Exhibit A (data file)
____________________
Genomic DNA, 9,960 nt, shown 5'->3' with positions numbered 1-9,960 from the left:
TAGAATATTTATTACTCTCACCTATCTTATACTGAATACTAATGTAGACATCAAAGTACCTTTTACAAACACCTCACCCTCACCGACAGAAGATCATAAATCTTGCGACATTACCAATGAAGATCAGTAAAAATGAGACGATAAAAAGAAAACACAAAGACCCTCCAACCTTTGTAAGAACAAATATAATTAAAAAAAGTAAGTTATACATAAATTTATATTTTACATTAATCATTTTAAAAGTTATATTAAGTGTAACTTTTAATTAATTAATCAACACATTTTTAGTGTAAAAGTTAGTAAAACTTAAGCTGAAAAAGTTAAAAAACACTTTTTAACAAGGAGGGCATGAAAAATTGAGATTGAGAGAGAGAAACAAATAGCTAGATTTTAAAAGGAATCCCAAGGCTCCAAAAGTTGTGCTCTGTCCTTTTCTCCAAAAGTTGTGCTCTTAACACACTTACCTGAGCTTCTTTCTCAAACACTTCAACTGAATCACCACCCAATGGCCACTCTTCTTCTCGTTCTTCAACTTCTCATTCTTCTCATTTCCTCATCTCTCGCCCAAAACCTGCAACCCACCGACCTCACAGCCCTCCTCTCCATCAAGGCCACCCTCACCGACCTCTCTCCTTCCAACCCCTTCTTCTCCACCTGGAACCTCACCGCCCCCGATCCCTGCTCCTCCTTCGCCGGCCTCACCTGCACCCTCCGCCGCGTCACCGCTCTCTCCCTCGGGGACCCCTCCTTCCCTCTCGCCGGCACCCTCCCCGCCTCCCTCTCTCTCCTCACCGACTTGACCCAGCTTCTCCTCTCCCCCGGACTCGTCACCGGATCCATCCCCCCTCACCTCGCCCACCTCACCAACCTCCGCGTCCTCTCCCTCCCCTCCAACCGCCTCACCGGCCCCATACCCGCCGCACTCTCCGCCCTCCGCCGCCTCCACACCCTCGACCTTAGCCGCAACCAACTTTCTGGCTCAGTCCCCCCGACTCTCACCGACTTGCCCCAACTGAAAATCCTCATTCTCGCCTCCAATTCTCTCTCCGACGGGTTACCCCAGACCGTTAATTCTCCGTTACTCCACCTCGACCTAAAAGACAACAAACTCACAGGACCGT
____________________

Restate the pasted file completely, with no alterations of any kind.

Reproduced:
Genomic DNA, 9,960 nt, shown 5'->3' with positions numbered 1-9,960 from the left:
TAGAATATTTATTACTCTCACCTATCTTATACTGAATACTAATGTAGACATCAAAGTACCTTTTACAAACACCTCACCCTCACCGACAGAAGATCATAAATCTTGCGACATTACCAATGAAGATCAGTAAAAATGAGACGATAAAAAGAAAACACAAAGACCCTCCAACCTTTGTAAGAACAAATATAATTAAAAAAAGTAAGTTATACATAAATTTATATTTTACATTAATCATTTTAAAAGTTATATTAAGTGTAACTTTTAATTAATTAATCAACACATTTTTAGTGTAAAAGTTAGTAAAACTTAAGCTGAAAAAGTTAAAAAACACTTTTTAACAAGGAGGGCATGAAAAATTGAGATTGAGAGAGAGAAACAAATAGCTAGATTTTAAAAGGAATCCCAAGGCTCCAAAAGTTGTGCTCTGTCCTTTTCTCCAAAAGTTGTGCTCTTAACACACTTACCTGAGCTTCTTTCTCAAACACTTCAACTGAATCACCACCCAATGGCCACTCTTCTTCTCGTTCTTCAACTTCTCATTCTTCTCATTTCCTCATCTCTCGCCCAAAACCTGCAACCCACCGACCTCACAGCCCTCCTCTCCATCAAGGCCACCCTCACCGACCTCTCTCCTTCCAACCCCTTCTTCTCCACCTGGAACCTCACCGCCCCCGATCCCTGCTCCTCCTTCGCCGGCCTCACCTGCACCCTCCGCCGCGTCACCGCTCTCTCCCTCGGGGACCCCTCCTTCCCTCTCGCCGGCACCCTCCCCGCCTCCCTCTCTCTCCTCACCGACTTGACCCAGCTTCTCCTCTCCCCCGGACTCGTCACCGGATCCATCCCCCCTCACCTCGCCCACCTCACCAACCTCCGCGTCCTCTCCCTCCCCTCCAACCGCCTCACCGGCCCCATACCCGCCGCACTCTCCGCCCTCCGCCGCCTCCACACCCTCGACCTTAGCCGCAACCAACTTTCTGGCTCAGTCCCCCCGACTCTCACCGACTTGCCCCAACTGAAAATCCTCATTCTCGCCTCCAATTCTCTCTCCGACGGGTTACCCCAGACCGTTAATTCTCCGTTACTCCACCTCGACCTAAAAGACAACAAACTCACAGGACCGT